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Lobizona by Romina Garber #BookReview

Some people ARE illegal.

Lobizonas do NOT exist.

Both of these statements are false.

Manuela Azul has been crammed into an existence that feels too small for her. As an undocumented immigrant who’s on the run from her father’s Argentine crime-family, Manu is confined to a small apartment and a small life in Miami, Florida.

Until Manu’s protective bubble is shattered.

Her surrogate grandmother is attacked, lifelong lies are exposed, and her mother is arrested by ICE. Without a home, without answers, and finally without shackles, Manu investigates the only clue she has about her past–a mysterious “Z” emblem—which leads her to a secret world buried within our own. A world connected to her dead father and his criminal past. A world straight out of Argentine folklore, where the seventh consecutive daughter is born a bruja and the seventh consecutive son is a lobizón, a werewolf. A world where her unusual eyes allow her to belong.

As Manu uncovers her own story and traces her real heritage all the way back to a cursed city in Argentina, she learns it’s not just her U.S. residency that’s illegal. . . .it’s her entire existence.

Lobizona cover

Title: Lobizona | Series: Wolves of No World #1 | Author: Romina Garber | Publisher: Wednesday Books | Pub. Date: 2020-Aug-4 | Language: English, Spanish | ISBN13: 9781250239129 | Source: I received a copy of this book from Netgalley for review consideration | Unstarred Review

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Lobizona Review

I gave up on Lobizona three separate times before I finally managed to finish it, but if you think this is going to be the start of a negative review, you’d be wrong. Mostly. Lobizona, in comparison to that other book which I shall not name, is well-written (and not everyone it is describe as Hot! Hot! Hot!) and the author does a great job of giving us a new fantasy world to lose ourselves in. Once I actually slogged through enough of the story to get to fully into that new magic world, I appreciated the originality of it.

I think that most of my struggles to get involved in this book revolved around three things:

  • This pandemic destroyed my ability to read
  • I am not the right age group for this book. Now, I read middle grade fantasy and such on a regular basis and can get into it quite easily, so I don’t often consider age to be a factor. But teenagers in all their overly-dramatic, hormone-fueled *makes wide “everything” gesture* are something else entirely.
  • I am a CIS white woman who can only come close to understanding what it is like to be an illegal if I take the worst of my Aspergery-offness, get very drunk, and look at it sideways and upside down through my legs. In other words, I can’t. So trying to connect with a character where that is so much of her life was really, really difficult at first. Especially when the character is also a teenager.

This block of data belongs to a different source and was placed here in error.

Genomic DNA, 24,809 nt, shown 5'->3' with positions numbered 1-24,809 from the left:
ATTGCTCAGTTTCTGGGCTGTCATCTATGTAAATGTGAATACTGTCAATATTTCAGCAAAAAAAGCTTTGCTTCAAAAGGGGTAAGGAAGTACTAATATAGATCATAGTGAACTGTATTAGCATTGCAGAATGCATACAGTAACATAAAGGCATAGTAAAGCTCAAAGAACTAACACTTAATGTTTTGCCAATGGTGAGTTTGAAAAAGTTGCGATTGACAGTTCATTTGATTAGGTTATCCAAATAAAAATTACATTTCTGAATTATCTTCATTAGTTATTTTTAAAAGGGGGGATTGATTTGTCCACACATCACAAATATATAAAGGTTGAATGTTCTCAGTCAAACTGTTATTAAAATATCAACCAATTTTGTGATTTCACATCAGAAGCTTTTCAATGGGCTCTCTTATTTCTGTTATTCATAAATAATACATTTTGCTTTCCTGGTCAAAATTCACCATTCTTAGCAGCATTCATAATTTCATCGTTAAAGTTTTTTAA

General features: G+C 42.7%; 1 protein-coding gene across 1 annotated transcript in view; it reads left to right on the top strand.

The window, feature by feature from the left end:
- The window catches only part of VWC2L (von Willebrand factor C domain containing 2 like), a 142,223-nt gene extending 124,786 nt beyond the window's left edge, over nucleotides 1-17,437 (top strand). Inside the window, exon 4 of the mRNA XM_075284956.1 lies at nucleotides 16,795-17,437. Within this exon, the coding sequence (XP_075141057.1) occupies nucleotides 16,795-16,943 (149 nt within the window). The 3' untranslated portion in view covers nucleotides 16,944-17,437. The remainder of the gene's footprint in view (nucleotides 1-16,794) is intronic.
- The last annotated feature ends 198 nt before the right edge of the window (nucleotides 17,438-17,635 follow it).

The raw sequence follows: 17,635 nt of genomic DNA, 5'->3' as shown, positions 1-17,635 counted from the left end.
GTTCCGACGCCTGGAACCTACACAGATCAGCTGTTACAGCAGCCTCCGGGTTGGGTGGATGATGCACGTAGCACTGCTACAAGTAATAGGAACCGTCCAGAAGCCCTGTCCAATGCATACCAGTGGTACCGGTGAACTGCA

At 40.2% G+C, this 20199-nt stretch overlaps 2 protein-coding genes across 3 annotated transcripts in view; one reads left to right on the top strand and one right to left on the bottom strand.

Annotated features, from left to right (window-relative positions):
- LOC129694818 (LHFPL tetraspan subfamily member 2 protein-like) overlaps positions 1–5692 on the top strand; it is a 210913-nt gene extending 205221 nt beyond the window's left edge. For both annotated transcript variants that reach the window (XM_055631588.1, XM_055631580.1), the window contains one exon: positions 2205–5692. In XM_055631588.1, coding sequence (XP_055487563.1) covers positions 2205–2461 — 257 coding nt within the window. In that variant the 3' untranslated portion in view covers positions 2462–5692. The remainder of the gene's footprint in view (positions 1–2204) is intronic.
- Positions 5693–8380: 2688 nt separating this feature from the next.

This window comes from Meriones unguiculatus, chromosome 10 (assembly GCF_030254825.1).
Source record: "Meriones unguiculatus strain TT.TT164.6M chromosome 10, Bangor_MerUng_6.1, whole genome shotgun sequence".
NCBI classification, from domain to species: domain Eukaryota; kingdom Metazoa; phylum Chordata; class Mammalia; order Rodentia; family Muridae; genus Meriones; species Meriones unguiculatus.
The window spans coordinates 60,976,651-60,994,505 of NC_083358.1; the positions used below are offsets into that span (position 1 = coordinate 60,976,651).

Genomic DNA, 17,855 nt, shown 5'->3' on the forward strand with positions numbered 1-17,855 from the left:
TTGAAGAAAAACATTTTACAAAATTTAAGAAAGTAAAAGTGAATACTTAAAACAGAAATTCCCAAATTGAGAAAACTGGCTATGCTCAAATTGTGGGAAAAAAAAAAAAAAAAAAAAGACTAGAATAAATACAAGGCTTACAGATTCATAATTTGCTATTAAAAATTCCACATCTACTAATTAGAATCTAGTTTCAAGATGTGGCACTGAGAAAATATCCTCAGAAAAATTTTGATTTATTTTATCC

So, that established, let’s talk about Lobizona as objectively as I can.

The Positives…

Romina Garber’s writing is solid. It lacked the suck-me-in magic, but I never once considered it to be badly written, even struggling with the first half like I did. Once she finally did hook me, I zoomed through the last half of the story in a single afternoon.

The main character, Manu, is a lonely teenager fighting for her very right to exist on top of other considerations such as finding a place she belongs (and things I won’t go into for spoilers). She’s awkward and unsure of herself and she messes up and it’s easy to care for her

The world-building that Garber gives us is a mix of familiar objects and traits that somehow manages to seem completely fresh. So much beauty and uniqueness to set the battles that Manu has against. I really enjoyed it once they’d hit the location of the big game (again with the vagueness because I don’t want to spoil anything) and felt like that was where her writing really shone.

There is just the right touch of sexuality and sex in Lobizona. There are same sex relationships right along side the hetero ones. While Manu does have your typical five-gallon bucket of hormones, it’s not in every single page of the book. But when the hormones do hit, be prepared to fan yourself! (But there’s nothing so spicy you’d feel awkward reading it in public.)

The Negatives…

I have to say I just did not buy the big reveal. Not even a little bit. It felt a little like a cop-out, and that was disappointing. If you’ve read it, I’d be interested in hearing your thoughts about it.

I’ve read other books featuring illegal immigrants, and those ones did a better job of driving home how different that life is from the life of a white American citizen. This did not do that. Maybe because everything was so dramatic that there was just no real chance to highlight the subtle differences, and sometimes the subtlest can be the strongest, I think. However, those other books were for adults, this is not an adult novel. That may factor into it.

Overall, Lobizona was a good read in the end. Hard to get into, and not as rewarding as I had hoped, but I’d be willing to try the next book in the series. I want to see what she can do if she’s given a chance to expand on the world she started to build for us here.


You can purchase this link through several bookshops just by checking out its Goodreads page; however, in the interest of promoting sellers that support literacy programs, we recommend seeing if you can purchase it through www.betterworldbooks.com .

Published inFantasy Book ReviewsUnstarred Reviews
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